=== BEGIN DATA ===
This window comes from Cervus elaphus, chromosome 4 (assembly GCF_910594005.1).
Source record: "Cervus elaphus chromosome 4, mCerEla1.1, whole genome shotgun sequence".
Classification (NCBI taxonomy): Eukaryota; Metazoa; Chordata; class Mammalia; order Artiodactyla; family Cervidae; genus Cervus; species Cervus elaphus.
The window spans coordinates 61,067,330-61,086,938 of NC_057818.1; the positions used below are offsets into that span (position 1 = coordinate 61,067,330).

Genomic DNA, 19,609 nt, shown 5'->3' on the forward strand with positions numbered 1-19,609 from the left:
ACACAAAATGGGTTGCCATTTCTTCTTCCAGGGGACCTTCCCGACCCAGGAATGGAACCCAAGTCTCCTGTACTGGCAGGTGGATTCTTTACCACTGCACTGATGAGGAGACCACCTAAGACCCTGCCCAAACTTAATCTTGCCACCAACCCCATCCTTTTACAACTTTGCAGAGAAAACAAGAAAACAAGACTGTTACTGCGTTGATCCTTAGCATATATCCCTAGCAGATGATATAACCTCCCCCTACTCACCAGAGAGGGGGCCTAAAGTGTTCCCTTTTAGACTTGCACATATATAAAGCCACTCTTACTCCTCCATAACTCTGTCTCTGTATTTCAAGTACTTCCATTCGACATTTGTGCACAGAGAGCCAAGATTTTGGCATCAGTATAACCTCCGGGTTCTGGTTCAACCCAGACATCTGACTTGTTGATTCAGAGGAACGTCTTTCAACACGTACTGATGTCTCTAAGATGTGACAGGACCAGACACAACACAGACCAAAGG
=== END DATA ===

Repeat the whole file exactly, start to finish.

This window comes from Cervus elaphus, chromosome 4 (assembly GCF_910594005.1).
Source record: "Cervus elaphus chromosome 4, mCerEla1.1, whole genome shotgun sequence".
Classification (NCBI taxonomy): Eukaryota; Metazoa; Chordata; class Mammalia; order Artiodactyla; family Cervidae; genus Cervus; species Cervus elaphus.
The window spans coordinates 61,067,330-61,086,938 of NC_057818.1; the positions used below are offsets into that span (position 1 = coordinate 61,067,330).

Genomic DNA, 19,609 nt, shown 5'->3' on the forward strand with positions numbered 1-19,609 from the left:
ACACAAAATGGGTTGCCATTTCTTCTTCCAGGGGACCTTCCCGACCCAGGAATGGAACCCAAGTCTCCTGTACTGGCAGGTGGATTCTTTACCACTGCACTGATGAGGAGACCACCTAAGACCCTGCCCAAACTTAATCTTGCCACCAACCCCATCCTTTTACAACTTTGCAGAGAAAACAAGAAAACAAGACTGTTACTGCGTTGATCCTTAGCATATATCCCTAGCAGATGATATAACCTCCCCCTACTCACCAGAGAGGGGGCCTAAAGTGTTCCCTTTTAGACTTGCACATATATAAAGCCACTCTTACTCCTCCATAACTCTGTCTCTGTATTTCAAGTACTTCCATTCGACATTTGTGCACAGAGAGCCAAGATTTTGGCATCAGTATAACCTCCGGGTTCTGGTTCAACCCAGACATCTGACTTGTTGATTCAGAGGAACGTCTTTCAACACGTACTGATGTCTCTAAGATGTGACAGGACCAGACACAACACAGACCAAAGG